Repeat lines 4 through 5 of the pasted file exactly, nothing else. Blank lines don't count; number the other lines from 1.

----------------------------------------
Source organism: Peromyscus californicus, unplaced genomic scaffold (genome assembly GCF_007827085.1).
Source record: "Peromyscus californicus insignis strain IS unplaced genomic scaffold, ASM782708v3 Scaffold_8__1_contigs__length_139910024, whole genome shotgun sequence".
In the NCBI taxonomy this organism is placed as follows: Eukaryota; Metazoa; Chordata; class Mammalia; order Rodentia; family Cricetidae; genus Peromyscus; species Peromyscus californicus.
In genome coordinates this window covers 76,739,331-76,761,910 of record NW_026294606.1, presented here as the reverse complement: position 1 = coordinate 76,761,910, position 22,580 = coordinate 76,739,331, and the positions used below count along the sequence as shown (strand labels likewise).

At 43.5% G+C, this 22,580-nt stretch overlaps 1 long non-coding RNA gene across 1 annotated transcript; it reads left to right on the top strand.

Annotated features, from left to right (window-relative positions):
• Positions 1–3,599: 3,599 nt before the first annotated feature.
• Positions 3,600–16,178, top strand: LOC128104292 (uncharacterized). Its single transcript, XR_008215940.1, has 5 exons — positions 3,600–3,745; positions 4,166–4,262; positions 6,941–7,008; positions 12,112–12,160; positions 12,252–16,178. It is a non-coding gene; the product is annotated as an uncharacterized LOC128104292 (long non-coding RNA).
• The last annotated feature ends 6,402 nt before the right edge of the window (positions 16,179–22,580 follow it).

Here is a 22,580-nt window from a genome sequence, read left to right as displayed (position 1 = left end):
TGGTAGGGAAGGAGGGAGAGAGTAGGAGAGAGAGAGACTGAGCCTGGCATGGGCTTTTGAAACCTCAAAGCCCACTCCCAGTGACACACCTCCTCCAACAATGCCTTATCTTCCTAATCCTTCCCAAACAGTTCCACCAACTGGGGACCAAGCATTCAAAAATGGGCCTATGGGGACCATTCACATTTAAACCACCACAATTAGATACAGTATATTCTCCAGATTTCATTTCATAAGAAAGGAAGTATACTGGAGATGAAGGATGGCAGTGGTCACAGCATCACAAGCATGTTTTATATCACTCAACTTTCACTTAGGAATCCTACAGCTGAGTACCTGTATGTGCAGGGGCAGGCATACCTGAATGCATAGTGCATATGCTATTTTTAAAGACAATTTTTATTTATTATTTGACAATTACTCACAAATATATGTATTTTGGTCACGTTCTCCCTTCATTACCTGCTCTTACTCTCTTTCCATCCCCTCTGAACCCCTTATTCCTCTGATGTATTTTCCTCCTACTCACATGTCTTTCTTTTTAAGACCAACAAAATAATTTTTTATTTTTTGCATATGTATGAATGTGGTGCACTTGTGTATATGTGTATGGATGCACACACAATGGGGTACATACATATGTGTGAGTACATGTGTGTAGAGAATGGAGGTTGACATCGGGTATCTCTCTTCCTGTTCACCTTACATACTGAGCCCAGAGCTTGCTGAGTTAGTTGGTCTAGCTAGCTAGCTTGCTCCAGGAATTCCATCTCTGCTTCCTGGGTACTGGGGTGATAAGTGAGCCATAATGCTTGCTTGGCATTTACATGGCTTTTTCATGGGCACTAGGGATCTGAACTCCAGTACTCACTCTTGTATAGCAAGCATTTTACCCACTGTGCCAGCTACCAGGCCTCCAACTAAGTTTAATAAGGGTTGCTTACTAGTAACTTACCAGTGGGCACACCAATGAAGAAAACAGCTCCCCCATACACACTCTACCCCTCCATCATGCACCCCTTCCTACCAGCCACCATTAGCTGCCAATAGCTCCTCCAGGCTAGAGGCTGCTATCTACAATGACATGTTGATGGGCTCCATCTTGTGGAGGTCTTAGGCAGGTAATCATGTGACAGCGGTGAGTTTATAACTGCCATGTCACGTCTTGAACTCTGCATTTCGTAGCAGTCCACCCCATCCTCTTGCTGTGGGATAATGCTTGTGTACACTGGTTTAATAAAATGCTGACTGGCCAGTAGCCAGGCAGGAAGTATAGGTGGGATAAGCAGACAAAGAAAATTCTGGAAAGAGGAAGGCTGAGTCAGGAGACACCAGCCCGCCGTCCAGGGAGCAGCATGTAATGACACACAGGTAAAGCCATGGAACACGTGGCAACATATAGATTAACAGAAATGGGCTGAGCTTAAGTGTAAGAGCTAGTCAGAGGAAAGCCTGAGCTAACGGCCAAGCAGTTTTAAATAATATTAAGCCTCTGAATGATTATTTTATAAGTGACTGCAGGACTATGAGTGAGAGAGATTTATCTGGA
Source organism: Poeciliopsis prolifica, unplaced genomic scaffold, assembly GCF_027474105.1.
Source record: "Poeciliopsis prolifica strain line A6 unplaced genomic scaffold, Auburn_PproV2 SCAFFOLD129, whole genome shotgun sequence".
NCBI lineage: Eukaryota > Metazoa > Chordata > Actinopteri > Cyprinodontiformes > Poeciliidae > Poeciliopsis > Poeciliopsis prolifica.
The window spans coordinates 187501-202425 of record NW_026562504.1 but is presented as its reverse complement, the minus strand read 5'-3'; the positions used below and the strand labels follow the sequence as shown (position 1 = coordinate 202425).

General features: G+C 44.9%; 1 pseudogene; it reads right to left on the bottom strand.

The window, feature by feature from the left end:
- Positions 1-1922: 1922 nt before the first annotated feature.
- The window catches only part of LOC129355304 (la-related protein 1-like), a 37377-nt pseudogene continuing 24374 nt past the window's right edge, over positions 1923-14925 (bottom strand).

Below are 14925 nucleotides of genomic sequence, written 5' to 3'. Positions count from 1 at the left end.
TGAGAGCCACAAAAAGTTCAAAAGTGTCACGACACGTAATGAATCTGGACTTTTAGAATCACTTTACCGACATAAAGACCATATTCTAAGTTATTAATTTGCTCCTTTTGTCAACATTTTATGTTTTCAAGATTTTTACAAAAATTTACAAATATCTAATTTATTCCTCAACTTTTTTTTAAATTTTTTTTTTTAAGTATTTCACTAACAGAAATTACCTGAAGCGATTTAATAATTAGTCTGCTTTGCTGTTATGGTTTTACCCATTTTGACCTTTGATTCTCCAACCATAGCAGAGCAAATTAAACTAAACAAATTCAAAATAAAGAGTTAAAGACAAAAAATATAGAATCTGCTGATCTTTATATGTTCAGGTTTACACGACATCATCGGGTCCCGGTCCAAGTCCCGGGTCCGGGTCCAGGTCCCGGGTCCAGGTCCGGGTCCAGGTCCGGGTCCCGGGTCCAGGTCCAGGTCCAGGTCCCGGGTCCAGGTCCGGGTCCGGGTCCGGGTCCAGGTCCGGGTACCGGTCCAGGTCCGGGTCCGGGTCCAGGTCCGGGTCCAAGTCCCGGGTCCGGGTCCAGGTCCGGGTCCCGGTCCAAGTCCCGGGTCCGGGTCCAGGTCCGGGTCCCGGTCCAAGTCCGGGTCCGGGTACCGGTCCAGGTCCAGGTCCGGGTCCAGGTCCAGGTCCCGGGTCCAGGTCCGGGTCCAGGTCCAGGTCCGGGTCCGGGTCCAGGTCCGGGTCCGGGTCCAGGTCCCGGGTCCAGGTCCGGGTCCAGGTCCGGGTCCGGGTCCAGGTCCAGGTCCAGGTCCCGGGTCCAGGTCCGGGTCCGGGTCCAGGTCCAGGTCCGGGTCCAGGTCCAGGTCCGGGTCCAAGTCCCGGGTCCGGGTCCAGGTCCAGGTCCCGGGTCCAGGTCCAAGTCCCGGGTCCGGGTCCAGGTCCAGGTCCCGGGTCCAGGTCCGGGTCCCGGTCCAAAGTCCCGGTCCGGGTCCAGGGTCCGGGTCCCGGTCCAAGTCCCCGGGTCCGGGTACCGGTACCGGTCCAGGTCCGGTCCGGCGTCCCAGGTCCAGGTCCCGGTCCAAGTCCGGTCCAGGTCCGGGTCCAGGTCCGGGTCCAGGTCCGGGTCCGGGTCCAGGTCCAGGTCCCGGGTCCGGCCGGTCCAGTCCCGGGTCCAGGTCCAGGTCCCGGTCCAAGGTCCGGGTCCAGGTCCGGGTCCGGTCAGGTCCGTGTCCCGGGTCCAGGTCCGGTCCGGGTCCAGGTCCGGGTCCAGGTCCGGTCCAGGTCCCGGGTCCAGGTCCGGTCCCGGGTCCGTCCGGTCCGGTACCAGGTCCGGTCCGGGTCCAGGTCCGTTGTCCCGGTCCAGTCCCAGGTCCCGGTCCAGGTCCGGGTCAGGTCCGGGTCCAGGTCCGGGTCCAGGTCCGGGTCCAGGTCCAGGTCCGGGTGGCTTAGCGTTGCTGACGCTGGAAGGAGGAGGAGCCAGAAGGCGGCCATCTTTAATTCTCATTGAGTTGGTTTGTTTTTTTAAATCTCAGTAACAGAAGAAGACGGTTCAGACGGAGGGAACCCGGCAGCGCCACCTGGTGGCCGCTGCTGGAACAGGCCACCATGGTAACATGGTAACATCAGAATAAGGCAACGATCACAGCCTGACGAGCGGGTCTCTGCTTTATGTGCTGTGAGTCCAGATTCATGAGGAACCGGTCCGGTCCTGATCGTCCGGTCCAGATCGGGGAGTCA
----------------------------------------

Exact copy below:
In genome coordinates this window covers 76,739,331-76,761,910 of record NW_026294606.1, presented here as the reverse complement: position 1 = coordinate 76,761,910, position 22,580 = coordinate 76,739,331, and the positions used below count along the sequence as shown (strand labels likewise).

At 43.5% G+C, this 22,580-nt stretch overlaps 1 long non-coding RNA gene across 1 annotated transcript; it reads left to right on the top strand.